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Getting Over Overwhelm

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I am a “newbie” publisher and, probably like many others, I’ve been devouring everything in sight on marketing, publicity, increasing sales, touching the hems of Oprah, and the like. I’ve read the books, subscribed to online newsletters, attended local publishing groups, listened to tapes, felt guilty about the tapes I didn’t listen to, and glommed onto publishing buddies. I am swimming in information. And just the other day, I realized I’m choking on it. Truly choking.

 

I’ve gotten so caught up in all there is to do. At this point, I can literally stand in the middle of my office staring into space–seeing an infinite number of tasks all telling me my future depends on them. Each and every one of them must be done this very second since I’m already too late to the table and backsliding as we speak. There’s too much for one lifetime, much less for this day or hour. And then I read another publishing secret, another surefire technique to get noticed, and yet another newsletter article that addresses eight things I can and must do to get my book sold. I don’t even know which expert’s newsletter to buy now, which tip I absolutely must have. Pretty soon I forget that I figured out how to write a book by listening to my natural instincts and that I will probably figure out how to market that book in much the same way.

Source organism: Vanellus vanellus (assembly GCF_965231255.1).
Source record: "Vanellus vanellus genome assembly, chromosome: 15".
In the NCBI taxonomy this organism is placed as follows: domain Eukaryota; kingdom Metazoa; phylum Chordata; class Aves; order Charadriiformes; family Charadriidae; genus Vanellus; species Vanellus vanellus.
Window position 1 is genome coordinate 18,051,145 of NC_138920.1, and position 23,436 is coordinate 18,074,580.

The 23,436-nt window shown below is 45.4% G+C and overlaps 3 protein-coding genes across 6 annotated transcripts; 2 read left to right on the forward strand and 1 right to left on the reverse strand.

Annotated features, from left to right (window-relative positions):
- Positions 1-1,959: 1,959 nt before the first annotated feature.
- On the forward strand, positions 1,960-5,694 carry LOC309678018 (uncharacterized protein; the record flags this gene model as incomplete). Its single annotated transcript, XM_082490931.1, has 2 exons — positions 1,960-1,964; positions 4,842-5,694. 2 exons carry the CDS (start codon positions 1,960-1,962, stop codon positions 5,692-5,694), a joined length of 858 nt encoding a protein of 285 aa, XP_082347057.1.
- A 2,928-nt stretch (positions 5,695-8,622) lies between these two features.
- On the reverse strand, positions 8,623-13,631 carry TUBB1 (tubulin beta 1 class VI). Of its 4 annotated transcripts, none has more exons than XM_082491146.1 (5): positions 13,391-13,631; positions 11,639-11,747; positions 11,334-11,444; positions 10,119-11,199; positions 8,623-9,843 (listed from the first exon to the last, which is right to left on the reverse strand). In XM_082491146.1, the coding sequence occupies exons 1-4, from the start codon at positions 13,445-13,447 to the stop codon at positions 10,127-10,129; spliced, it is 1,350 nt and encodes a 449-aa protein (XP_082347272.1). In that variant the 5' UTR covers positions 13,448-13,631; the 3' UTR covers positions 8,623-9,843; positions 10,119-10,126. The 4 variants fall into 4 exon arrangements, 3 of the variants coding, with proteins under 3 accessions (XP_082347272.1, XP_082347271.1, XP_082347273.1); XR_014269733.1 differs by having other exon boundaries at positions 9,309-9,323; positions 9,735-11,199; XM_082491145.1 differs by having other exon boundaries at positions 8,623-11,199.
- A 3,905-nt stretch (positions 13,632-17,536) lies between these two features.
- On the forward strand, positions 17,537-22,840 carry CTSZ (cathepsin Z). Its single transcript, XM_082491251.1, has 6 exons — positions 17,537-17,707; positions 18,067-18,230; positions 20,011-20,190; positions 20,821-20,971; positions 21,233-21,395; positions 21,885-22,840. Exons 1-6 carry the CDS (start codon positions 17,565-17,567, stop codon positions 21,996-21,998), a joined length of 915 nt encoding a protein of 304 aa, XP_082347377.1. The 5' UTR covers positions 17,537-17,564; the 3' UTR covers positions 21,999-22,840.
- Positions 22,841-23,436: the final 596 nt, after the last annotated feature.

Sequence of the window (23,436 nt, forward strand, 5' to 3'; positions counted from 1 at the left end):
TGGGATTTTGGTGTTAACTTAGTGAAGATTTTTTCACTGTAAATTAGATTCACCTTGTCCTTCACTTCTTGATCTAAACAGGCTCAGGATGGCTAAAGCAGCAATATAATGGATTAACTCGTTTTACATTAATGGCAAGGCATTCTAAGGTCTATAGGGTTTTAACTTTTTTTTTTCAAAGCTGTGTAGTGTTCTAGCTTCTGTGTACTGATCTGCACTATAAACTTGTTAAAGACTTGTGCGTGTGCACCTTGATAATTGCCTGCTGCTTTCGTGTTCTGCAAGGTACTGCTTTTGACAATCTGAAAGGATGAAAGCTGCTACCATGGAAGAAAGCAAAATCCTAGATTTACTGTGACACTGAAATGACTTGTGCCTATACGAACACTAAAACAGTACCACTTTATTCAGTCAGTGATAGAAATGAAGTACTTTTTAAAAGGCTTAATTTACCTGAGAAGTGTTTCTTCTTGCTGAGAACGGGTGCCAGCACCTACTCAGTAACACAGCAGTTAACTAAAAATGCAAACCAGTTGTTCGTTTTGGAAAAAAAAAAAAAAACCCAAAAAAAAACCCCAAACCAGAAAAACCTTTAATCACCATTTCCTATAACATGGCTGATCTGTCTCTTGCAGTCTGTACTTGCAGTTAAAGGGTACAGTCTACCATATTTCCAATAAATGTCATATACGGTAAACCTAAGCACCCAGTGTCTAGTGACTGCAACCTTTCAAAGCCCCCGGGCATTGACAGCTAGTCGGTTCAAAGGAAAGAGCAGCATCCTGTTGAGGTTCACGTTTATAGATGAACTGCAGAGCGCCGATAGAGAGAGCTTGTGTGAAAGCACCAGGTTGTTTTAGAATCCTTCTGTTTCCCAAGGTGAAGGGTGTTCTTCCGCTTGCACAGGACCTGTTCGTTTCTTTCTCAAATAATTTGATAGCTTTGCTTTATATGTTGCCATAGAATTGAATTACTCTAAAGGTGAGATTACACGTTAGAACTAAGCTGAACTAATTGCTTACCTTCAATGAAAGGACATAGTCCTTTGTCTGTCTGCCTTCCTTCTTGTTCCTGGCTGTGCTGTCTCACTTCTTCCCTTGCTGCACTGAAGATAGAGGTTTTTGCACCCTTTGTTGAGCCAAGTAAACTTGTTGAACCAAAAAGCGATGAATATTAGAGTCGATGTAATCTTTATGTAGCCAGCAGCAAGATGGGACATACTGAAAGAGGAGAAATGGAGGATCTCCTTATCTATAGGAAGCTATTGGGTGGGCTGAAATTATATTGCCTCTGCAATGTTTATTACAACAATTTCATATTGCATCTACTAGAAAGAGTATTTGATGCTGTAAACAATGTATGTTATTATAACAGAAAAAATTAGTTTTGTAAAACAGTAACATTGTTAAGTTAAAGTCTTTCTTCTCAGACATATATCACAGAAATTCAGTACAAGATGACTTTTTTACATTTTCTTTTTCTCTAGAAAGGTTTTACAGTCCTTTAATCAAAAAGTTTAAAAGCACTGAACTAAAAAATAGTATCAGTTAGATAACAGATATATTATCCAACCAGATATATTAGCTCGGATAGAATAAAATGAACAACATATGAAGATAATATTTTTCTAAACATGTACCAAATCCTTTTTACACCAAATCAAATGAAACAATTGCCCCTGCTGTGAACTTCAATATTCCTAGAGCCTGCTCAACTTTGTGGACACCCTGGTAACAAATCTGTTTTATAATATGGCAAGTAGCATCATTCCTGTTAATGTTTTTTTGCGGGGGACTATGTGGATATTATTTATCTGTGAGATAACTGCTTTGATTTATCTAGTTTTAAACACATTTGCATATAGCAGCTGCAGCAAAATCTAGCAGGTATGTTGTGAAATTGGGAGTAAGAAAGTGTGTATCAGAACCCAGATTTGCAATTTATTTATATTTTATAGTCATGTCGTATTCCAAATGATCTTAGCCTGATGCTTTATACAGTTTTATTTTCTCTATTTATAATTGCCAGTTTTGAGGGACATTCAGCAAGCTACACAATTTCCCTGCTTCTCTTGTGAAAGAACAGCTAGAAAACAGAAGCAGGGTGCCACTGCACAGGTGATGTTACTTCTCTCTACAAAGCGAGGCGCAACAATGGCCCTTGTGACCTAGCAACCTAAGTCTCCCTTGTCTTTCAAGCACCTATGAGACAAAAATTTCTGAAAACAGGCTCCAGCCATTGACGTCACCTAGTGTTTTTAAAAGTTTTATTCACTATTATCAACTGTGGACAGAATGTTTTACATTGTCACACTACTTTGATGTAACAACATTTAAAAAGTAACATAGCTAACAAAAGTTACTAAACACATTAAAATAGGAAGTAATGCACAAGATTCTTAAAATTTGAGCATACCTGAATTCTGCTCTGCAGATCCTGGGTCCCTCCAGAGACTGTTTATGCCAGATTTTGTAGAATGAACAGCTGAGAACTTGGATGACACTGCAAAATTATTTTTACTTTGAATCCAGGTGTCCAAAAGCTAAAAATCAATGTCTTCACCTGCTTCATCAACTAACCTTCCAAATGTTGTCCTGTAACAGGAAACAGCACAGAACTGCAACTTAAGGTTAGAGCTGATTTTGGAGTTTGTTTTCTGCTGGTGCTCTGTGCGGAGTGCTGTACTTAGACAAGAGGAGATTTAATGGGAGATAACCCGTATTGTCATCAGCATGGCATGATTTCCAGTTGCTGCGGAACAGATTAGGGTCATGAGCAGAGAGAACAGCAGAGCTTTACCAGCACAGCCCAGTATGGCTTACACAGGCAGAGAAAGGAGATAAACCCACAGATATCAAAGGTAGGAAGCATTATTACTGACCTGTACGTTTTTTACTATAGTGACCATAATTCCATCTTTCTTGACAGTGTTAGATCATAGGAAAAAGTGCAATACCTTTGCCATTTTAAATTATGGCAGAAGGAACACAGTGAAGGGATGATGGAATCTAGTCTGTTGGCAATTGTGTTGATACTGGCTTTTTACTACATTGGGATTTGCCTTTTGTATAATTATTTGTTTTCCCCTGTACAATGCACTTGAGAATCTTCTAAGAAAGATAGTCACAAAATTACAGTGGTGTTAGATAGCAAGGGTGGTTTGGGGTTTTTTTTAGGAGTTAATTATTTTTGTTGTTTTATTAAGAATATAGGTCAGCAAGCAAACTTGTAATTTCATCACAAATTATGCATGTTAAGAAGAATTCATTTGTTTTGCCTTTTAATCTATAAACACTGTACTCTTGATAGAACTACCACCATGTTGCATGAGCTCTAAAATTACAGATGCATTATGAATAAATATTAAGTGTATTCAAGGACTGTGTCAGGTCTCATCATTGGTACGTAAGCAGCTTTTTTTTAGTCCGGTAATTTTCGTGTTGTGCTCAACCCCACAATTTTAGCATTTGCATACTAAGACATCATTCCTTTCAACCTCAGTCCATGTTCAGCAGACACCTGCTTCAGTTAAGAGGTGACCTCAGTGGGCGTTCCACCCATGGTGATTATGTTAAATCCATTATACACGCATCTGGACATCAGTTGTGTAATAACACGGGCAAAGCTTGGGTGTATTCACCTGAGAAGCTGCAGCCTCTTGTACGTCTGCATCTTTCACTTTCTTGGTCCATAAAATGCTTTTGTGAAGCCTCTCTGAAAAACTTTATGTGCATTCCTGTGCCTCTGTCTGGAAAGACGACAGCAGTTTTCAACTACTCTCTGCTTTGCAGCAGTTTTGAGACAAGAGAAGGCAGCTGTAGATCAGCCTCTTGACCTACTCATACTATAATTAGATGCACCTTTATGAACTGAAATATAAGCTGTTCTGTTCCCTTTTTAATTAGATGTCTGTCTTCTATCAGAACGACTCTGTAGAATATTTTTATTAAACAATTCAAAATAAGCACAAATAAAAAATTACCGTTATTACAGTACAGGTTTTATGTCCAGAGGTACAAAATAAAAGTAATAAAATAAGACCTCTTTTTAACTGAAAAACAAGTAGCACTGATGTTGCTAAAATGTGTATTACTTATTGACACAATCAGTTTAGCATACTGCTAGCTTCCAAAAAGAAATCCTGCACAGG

Letting Go of Lumpy & Lethargic

 

Right smack in the middle of overwhelm, I realized that there are probably as many marketing styles as there are writing styles. I’m not likely to be someone who wears a button advertising my book at a neighborhood potluck or someone who talks it up during every phone call and even manages to sell copies to telemarketers who call during dinner. And instead of feeling lumpy, lethargic, inferior, and possibly doomed by this self-awareness, I’m accepting it and remembering that I will no doubt find my own inspired and equally effective marketing style.

 

And you’d assume I would, given the fact that my book is about finding your own way of creating the work you love. After all, I left a high-paced legal career to drop out, become a writer, and follow the wondrous intuitions of my heart.

 

In an effort to distill my own wisdom, I wrote down three tips to help myself get over overwhelm and arrive where I want to go. I hope they will help anyone else who’s dealing with the same self-inflicted panic and self-defeating behaviors.

 

Go Easy if You Want to Run a Marathon

I took 15 years to write, craft, and become the message of my book. Every time I rushed myself, I actually slowed my progress. I now see the same is true for me with marketing. I’m committed to going the distance with this book, probably to the point of becoming a household name. I don’t have the energy to do a marketing blitz right away and all the way. I need to pace myself because I am going to stay with this for a long, long time. If I try to do everything all at once, I won’t have the stamina to keep giving my best quality. So I’m choosing slow and steady. I’ve seen that “slow” allows me to be steady, and steady consistency over time produces results.